Well I know that this blog has been centered around web development as well as infrastructure, but today I decided it was crucial to add a security category to our arsenal.  Security of your infrastructure is crucial not only to ensure the trust of your customers but it is also a necessity when designing your applications.

When it comes to your applications a good rule of thumb is to test all vulnerabilities and patch, because if you don’t, your intruders will. I know it seems tedious to test scenarios even when it seems impossible that it would ever happen, but believe me, there are people out there that will try anything to get into your systems.

As far as your servers and other hardware, it is extremely important to stay up to date with patches. When designing your production systems, try to think N + 2 at least. If uptime is critical look at clustering and virtualization for solutions. Yes it is very expensive but trust me when you need your applications up and available, this will show its worth very quickly. Make sure you have a reliable firewall and IPS system in place, and be as educated about your hardware as possible. Scanning packets and virus protection comes at a cost of cpu time and speed, however if you size your hardware according to what traffic peaks you get, then you should be able to ensure the safety of your network while keeping performance impact to a minimum.

We all would like to think that we are fairly aware when it comes to threats that are out there on the internet, but everyday we see new ways that hackers are attempting to exploit our systems. When dealing with large systems it is sometimes unnerving to know that even when we do our best to secure our networks, something can always make its way in. The only way to guarantee that no breach can occur is to have a closed loop network… well how many of us can do that when we need to be “connected”?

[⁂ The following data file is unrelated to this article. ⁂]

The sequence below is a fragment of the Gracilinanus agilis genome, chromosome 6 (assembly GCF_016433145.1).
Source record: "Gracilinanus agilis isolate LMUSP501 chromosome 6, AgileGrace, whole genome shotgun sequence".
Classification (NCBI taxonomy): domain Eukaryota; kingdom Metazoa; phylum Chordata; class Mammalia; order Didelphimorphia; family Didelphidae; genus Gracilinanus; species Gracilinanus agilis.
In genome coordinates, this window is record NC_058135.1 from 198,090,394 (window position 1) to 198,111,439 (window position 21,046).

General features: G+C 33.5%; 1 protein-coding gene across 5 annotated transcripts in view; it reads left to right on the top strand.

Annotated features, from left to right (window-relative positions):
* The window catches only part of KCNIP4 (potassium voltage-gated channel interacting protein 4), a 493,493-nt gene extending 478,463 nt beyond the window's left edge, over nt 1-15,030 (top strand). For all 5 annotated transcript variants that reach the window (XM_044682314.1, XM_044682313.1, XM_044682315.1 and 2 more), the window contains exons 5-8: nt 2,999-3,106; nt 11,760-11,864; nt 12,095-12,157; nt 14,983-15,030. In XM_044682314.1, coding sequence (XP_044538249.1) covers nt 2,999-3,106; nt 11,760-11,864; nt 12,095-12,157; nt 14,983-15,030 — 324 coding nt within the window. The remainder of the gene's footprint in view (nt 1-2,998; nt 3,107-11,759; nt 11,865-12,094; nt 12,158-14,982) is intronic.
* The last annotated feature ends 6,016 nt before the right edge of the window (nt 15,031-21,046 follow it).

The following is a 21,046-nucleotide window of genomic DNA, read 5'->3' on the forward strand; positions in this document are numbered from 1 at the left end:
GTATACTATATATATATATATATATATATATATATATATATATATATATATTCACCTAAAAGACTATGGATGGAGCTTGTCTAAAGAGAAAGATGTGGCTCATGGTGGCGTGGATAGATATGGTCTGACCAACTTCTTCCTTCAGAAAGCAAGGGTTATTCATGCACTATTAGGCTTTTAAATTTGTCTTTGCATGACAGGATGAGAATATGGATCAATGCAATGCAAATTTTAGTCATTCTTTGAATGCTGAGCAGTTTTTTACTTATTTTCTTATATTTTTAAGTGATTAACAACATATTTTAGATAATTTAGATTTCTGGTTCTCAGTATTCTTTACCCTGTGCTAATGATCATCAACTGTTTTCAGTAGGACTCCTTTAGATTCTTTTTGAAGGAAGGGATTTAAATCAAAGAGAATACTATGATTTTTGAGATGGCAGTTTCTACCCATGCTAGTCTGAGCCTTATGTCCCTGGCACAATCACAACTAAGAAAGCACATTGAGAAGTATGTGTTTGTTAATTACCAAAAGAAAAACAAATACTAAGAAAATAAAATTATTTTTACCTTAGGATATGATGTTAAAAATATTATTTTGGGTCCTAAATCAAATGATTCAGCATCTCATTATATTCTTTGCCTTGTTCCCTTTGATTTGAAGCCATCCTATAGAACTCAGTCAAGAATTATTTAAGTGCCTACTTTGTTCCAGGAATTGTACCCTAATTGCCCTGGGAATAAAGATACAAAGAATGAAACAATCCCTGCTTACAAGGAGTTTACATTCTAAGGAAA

So with that in mind there are many precautions we can take to ensure that our network is fairly secure. One of the biggest exploits these days is what we call social engineering. Intruders know that most of us are fairly aware enough to not download unknown files or goto unknown sites. What if it was a site you knew was a trusted site, or so it appeared. This is where an intruder works there magic and convinces the victim they are attacking that they are from somewhere important i.e. government agency, a bank, or a trusted site. They convince the person that something is wrong and that the person needs to take immediate action to correct the problem. This is sometimes done through a seemingly authentic email, or website redirect. The person would not be able to tell the difference between the real site and the fake, except for some subtle differences that can protect you if you learn to look for them.

Being able to intrude a victim’s computer is sometimes not as beneficial to the intruder as much as the network it is connected to. When a victim falls for the con they end up opening a door on a protected network for the intruder to come in. This could happen to anyone, so what network admins need to do is to always segment their network. Don’t ever  give 1 login account access to everything. Among many other security measures, remember to NEVER share your password hackers know that most people reuse their passwords, so try to vary your passwords. I like to use different levels of passwords based on the amount of data that could be exposed if someone was able to get in.  These few things will help mitigate damage to the network if an intruder is able to get in. Believe me there are many other measures to take to ensure your security on a network, so try to gather a list and review your risks so that you can put all measures into place to keep your data safe.

A lot of programs these days need network access rights. If you make sure that your systems and applications have the correct policies that give them just enough access to what they need, then you can contain a breach fairly easy. I have learned that anything is possible, and even though your firewall can keep a lot out, it will have a hard time protecting you if the compromise comes from the inside.

Teach and make people using your network aware of exploits out there like this one https://isc.sans.edu/diary.html?storyid=12883. Not everyone watches security issues out there all the time. so when you become aware of something, make others aware also… trust me it will help keep your hair on your head!.